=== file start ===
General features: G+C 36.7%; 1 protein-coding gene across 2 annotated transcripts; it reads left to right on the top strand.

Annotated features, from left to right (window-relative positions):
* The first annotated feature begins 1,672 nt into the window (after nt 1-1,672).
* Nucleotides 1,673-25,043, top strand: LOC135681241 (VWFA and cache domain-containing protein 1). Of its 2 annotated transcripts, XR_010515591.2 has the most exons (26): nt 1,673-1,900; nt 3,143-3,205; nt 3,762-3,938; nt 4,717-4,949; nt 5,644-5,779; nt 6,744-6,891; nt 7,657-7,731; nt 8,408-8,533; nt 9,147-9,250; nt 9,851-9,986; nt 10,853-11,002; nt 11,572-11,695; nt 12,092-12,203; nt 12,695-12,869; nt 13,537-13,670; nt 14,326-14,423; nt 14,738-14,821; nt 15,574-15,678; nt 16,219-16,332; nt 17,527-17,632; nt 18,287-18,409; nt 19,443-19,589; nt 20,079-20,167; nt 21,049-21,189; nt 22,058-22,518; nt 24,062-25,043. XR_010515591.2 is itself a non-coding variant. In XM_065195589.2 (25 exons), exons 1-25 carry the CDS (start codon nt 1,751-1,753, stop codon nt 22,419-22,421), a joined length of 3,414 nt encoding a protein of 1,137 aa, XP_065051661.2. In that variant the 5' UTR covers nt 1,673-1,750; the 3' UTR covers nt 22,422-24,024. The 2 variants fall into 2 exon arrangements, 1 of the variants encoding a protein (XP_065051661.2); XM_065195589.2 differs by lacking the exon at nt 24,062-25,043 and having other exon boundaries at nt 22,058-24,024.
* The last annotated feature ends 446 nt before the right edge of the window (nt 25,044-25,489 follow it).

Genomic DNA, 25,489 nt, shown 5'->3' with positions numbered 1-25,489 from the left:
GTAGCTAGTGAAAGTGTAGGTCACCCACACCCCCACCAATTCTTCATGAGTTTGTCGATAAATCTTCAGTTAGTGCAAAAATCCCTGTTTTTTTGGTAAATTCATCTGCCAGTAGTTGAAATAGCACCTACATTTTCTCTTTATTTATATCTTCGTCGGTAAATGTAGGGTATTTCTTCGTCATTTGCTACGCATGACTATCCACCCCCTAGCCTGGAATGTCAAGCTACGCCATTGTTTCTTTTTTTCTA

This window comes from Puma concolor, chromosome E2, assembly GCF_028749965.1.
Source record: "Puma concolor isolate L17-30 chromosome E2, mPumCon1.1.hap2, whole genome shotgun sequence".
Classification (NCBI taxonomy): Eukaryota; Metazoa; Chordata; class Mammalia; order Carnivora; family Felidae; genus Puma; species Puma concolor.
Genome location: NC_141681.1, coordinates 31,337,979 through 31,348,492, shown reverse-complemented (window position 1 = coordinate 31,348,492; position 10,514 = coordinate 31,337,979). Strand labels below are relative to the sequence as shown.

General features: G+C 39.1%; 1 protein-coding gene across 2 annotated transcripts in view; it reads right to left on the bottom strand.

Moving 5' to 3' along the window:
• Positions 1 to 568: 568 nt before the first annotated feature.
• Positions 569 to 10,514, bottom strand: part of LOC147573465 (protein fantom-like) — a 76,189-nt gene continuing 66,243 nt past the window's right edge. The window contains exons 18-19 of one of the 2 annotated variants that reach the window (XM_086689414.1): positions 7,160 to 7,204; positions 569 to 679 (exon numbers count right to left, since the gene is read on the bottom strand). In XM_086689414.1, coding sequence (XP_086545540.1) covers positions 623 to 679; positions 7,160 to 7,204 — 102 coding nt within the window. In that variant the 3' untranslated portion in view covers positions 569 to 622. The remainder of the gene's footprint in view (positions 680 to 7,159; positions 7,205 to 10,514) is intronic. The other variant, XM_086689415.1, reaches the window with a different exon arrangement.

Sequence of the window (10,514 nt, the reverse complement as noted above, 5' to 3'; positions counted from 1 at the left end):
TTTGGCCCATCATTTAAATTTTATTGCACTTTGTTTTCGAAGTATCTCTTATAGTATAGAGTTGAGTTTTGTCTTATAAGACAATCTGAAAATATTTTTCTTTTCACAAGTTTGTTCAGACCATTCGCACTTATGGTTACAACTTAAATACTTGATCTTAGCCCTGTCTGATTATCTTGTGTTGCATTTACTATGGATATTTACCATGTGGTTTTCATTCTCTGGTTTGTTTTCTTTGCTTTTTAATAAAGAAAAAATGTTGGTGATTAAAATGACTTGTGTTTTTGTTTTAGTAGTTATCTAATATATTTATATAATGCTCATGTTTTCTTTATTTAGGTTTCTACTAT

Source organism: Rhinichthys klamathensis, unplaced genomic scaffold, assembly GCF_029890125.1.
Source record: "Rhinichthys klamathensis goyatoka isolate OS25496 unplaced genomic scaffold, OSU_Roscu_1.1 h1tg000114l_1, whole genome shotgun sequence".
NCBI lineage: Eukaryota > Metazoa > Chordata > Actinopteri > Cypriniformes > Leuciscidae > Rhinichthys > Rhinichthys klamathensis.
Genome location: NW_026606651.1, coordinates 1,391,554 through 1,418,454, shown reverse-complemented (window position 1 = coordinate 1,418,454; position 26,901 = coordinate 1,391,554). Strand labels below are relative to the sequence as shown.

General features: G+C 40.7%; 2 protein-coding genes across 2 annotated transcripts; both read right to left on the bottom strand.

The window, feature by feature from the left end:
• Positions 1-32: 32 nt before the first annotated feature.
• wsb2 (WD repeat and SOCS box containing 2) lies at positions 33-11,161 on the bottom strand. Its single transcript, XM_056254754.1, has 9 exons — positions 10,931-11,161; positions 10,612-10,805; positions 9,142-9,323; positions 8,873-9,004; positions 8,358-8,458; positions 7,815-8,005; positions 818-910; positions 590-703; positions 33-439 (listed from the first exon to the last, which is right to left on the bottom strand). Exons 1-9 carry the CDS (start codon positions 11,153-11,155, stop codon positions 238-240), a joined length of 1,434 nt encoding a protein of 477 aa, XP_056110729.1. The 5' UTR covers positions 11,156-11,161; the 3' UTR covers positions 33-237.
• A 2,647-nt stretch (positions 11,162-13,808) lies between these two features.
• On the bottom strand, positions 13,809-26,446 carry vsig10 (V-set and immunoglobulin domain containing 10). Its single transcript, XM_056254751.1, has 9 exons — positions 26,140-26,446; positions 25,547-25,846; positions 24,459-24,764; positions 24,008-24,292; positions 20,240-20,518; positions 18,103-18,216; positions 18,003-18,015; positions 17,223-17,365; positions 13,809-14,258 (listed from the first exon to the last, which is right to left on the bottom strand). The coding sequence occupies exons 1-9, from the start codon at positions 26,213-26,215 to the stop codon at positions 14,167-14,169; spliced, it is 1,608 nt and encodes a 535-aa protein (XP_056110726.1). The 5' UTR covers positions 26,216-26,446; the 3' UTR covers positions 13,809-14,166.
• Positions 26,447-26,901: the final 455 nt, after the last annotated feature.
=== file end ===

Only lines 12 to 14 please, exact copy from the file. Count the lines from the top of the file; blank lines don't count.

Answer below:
General features: G+C 39.1%; 1 protein-coding gene across 2 annotated transcripts in view; it reads right to left on the bottom strand.

Moving 5' to 3' along the window:
• Positions 1 to 568: 568 nt before the first annotated feature.